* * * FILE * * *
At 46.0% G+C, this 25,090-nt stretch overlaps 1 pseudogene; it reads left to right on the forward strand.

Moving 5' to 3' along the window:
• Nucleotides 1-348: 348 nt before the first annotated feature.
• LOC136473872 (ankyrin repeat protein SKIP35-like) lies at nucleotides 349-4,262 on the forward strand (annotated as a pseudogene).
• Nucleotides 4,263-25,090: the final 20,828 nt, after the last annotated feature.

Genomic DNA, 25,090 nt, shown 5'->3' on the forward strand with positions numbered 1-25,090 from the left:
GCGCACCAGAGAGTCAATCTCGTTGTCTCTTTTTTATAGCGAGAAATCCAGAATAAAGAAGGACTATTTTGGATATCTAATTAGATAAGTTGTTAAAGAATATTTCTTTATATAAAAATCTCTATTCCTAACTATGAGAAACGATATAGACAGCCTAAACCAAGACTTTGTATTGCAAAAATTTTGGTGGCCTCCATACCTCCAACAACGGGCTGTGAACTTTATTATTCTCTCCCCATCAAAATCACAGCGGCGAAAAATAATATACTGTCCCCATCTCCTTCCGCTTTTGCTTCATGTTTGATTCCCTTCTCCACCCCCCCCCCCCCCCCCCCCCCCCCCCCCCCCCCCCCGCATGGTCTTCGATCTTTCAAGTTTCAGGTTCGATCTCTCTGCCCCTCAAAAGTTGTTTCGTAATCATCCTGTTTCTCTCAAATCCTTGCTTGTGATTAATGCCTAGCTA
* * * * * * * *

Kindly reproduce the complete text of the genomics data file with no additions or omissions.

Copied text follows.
At 46.0% G+C, this 25,090-nt stretch overlaps 1 pseudogene; it reads left to right on the forward strand.

Moving 5' to 3' along the window:
• Nucleotides 1-348: 348 nt before the first annotated feature.
• LOC136473872 (ankyrin repeat protein SKIP35-like) lies at nucleotides 349-4,262 on the forward strand (annotated as a pseudogene).
• Nucleotides 4,263-25,090: the final 20,828 nt, after the last annotated feature.

Genomic DNA, 25,090 nt, shown 5'->3' on the forward strand with positions numbered 1-25,090 from the left:
GCGCACCAGAGAGTCAATCTCGTTGTCTCTTTTTTATAGCGAGAAATCCAGAATAAAGAAGGACTATTTTGGATATCTAATTAGATAAGTTGTTAAAGAATATTTCTTTATATAAAAATCTCTATTCCTAACTATGAGAAACGATATAGACAGCCTAAACCAAGACTTTGTATTGCAAAAATTTTGGTGGCCTCCATACCTCCAACAACGGGCTGTGAACTTTATTATTCTCTCCCCATCAAAATCACAGCGGCGAAAAATAATATACTGTCCCCATCTCCTTCCGCTTTTGCTTCATGTTTGATTCCCTTCTCCACCCCCCCCCCCCCCCCCCCCCCCCCCCCCCCCCCCCCGCATGGTCTTCGATCTTTCAAGTTTCAGGTTCGATCTCTCTGCCCCTCAAAAGTTGTTTCGTAATCATCCTGTTTCTCTCAAATCCTTGCTTGTGATTAATGCCTAGCTA